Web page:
As you embark on training for endurance at one point or another it becomes apparent that volume matters. But more volume equates to more fatigue, which is the goal, however, there’s a line where it can become all too much to recover from. In build phases, it’s not ideal to fully recover between sessions, as the time of rest required is counterproductive to consistently build your fitness base.
This then can quickly lead to the question of ‘Am I overtraining?’ Its can be hard as an athlete to know when you are overreaching with training and what is just your mind being a wimp. Once in an overtrained state continuing to push just leads to frustration and lack of progress. Some options to help detect overtraining include tracking resting heart rate; looking at training stress scores; and heart rate variability.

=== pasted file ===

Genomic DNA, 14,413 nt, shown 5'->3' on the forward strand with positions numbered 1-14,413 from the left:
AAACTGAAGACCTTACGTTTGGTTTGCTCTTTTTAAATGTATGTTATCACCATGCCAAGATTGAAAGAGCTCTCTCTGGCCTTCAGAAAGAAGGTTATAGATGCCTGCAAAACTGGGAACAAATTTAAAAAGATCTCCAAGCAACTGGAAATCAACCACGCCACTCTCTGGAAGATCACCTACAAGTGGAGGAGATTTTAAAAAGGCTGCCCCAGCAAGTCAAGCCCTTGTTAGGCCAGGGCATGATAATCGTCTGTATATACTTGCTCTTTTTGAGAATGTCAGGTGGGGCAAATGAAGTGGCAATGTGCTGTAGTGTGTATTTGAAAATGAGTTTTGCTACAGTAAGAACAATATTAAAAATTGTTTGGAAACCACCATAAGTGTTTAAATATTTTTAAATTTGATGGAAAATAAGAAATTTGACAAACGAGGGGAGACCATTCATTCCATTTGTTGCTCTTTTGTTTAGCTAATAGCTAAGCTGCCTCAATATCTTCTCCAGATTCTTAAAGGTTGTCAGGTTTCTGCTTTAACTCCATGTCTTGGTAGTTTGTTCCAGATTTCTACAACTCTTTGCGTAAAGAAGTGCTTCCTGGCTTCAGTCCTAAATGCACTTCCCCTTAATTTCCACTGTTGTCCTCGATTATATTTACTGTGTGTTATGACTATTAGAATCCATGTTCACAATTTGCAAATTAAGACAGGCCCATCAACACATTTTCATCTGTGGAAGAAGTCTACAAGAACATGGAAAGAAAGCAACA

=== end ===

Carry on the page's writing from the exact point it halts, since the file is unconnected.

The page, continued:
However, I like to use a simple rule when I’m training. As I’m executing a session I break it down into manageable chunks and I ask the question can I do one more rep? If you’re being honest with yourself you’ll know the answer as you train how it’s going. Sometimes I realise mid-session that the number of reps I thought I could do is too much. So I choose to reduce the set to keep my answer to my question ‘Yes’. This question provides a good determinant about whether you are overtraining or not. Your training is only as good as the consistency and frequency in which you execute.
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